So faith, hope, love remain, these three; but the greatest of these is love. (1 Cor. 13:13)

Yesterday my wife and I experienced the birth of our first child, who was born just one day prior to his due date, and is as beautiful as any child I've ever known. But even more so because he's mine!

Labor is an emotional roller coaster, and I was incredibly privileged to be with Natalie throughout the entire process: from the early stages at home to the final push in the hospital. Especially in the last moments, my ability to love and experience God's love was radically altered.

Seeing mommy's radiant face moments after the birth, hearing the first gargling cries of our new child, and experiencing all the beautiful moments of agony and ecstasy involved in bringing the baby into our world has given me a new perspective on love.

Love, you see, is the only cardinal virtue that will remain in Heaven. There is no need for faith, for those in Heaven have complete faith in God. There is no need for hope, because you have nothing more for which you can hope. Love remains, and is increased so that it consumes the whole of your being.

I experienced a foretaste of that when our little bambino was born.

For anyone who is called to a vocation of marriage, the birth of your first child is when the true meaning of life begins to take hold.* And that is to love. Love deeply, love sacrificially, love with your whole self, body and soul. The married bond between man and woman sets the stage, but the birth of a child, and the subsequent family relationship sets that bond into a firm foundation of true love.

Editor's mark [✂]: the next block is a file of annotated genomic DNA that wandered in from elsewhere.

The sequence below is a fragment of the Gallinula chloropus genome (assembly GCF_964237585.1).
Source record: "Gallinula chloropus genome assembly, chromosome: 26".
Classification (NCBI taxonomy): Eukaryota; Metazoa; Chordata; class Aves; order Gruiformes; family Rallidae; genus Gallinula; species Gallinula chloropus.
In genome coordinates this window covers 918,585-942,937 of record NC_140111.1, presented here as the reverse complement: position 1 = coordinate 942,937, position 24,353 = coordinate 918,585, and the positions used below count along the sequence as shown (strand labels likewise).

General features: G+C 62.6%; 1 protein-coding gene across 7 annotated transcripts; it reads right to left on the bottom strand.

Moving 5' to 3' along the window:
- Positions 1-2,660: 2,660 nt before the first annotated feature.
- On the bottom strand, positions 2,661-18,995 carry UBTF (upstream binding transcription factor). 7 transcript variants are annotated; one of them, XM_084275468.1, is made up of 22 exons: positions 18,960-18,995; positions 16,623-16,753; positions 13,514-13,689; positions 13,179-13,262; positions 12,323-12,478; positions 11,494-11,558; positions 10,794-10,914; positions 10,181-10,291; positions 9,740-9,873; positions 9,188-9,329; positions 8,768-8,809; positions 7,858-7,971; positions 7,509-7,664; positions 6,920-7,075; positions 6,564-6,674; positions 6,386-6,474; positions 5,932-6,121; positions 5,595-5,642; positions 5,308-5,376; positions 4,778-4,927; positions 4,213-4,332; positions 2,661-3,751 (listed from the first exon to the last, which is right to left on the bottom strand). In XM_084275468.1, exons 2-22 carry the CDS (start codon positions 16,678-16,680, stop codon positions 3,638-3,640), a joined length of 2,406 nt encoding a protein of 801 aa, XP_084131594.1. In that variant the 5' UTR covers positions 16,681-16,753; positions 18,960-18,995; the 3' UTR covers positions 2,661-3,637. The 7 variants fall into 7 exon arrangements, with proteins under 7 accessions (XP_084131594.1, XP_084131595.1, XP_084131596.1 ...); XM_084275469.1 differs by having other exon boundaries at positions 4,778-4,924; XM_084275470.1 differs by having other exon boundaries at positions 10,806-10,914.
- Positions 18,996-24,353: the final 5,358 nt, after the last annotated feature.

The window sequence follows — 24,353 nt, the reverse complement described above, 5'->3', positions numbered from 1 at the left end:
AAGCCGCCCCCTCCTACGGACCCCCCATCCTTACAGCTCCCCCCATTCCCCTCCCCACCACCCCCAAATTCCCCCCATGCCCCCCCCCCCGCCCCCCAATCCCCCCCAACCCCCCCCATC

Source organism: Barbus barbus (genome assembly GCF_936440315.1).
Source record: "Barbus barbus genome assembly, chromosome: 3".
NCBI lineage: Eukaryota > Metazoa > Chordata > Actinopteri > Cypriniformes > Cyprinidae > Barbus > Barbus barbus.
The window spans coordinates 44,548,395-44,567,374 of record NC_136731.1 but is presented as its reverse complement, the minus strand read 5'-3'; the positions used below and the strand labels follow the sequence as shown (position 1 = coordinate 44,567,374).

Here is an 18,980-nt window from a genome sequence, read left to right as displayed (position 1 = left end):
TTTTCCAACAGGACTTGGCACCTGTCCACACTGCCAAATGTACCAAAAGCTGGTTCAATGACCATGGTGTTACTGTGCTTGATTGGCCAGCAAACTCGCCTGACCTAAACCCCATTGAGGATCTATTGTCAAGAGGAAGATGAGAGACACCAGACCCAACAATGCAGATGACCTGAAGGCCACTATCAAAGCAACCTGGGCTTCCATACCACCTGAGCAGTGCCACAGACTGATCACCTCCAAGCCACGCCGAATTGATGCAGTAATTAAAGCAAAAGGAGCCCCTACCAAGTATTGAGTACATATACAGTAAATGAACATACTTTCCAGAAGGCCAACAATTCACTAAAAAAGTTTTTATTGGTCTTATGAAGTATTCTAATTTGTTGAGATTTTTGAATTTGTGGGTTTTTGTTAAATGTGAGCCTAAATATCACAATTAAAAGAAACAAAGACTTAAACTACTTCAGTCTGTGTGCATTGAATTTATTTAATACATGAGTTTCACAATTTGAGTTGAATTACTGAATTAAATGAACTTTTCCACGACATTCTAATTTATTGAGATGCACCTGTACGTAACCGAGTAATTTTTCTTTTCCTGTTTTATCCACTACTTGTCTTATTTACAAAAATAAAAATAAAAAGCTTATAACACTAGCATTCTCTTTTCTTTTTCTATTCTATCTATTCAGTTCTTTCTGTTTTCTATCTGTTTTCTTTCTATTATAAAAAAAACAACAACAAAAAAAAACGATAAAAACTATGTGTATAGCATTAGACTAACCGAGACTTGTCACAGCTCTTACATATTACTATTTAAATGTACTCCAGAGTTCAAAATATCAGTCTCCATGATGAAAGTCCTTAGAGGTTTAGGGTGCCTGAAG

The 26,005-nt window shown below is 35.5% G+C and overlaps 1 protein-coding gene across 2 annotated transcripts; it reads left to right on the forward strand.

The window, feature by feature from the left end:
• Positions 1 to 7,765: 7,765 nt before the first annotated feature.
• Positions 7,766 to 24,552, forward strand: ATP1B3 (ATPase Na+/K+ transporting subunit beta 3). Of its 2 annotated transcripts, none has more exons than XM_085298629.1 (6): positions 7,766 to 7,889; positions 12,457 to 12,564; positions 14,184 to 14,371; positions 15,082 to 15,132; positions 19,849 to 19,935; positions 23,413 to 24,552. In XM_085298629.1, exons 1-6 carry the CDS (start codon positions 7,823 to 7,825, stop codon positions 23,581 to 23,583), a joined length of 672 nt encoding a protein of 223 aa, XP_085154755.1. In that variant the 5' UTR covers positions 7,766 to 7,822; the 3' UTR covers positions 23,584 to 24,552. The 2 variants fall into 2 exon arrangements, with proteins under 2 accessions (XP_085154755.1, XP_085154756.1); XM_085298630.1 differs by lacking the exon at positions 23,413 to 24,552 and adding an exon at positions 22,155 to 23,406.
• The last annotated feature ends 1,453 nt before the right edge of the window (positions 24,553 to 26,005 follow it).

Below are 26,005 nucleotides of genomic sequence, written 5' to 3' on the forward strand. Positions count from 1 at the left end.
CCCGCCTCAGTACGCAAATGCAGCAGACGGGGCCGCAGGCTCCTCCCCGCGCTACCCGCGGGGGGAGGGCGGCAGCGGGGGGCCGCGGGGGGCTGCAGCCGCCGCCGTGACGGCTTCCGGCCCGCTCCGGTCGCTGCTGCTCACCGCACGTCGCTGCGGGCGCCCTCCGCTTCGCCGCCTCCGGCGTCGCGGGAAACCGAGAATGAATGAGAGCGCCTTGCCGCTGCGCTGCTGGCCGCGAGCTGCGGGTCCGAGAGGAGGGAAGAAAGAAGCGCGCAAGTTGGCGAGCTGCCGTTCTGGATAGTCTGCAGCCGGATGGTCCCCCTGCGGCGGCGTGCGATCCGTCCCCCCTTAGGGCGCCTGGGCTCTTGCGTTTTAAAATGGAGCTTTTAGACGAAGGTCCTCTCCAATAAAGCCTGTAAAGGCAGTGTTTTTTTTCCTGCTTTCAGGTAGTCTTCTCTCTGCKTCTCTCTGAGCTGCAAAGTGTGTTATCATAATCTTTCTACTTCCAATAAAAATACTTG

I can't begin to describe the increase in love that has already occurred in the past day and a half. And I can't imagine what's to come.

Love is not always easy, but it's not hard to love someone when he's just so darn cute!

Geerling Baby Foot

*Not to say that those who are married and are without children, for whatever reason, are not living their vocation or experiencing life to its fullest—I sincerely hope that every married couple gets a chance to bring new life into this world, and I pray especially for those who have a difficult time making this so!

"Ordain a Lady" - Thérèse of Lisieux is not impressed

I noticed this video yesterday, featuring a nasally rendition of Call Me Maybe by the Women's Ordination Conference (not worth a link):

Quotables:

  • "Excommunication, I'm still glowing."
  • "[I] don't listen to St. Paul."
  • "We want our Church back."

Notably, comments were disabled sometime this morning, after over 300 comments were posted yesterday witfully deriding the lunacy of the video (additionally, the negative ratings were beating positive ratings 2:1). I guess the Women's Ordination Conference can dish it out, but can't take the heat.

The video mentions St. Thérèse of Lisieux, and says that like her "I need to give this a whirl." Looking at the WOC's website, I found the following:

St. Thérèse of Lisieux, a Doctor of the Church, is the patron saint of women’s ordination. St. Thérèse’s call to the priesthood is well-documented. St. Thérèse died at the young age of 24. Before her death she stated, “You see, God is going to take me at an age when I would not have had the time to become a priest…. If I could have been a priest, I would have been ordained at these June ordinations. So what did God do? So that I would not be disappointed, he let me be sick: in that way I could not have been there, and I would die before I could exercise my ministry.”

Um...

Thérèse of Lisieux is Not Impressed

Yeah, so that quote is not entirely accurate, and is completely devoid of context. Something the organization also tends to do when representing Paul, Pope John Paul II, and pretty much anyone else they disagree with.

For a good read on how far from the Mark the WOC is, check out Peter McDonald's article, Did St. Thérèse want to be a priest?.

It's ironic that this video was published shortly after I wrote a response on Quora to the question Why are there no female Roman Catholic priests?. And after a much better (and more faithful) adaptation was published by Imagine Sisters of Convent Maybe?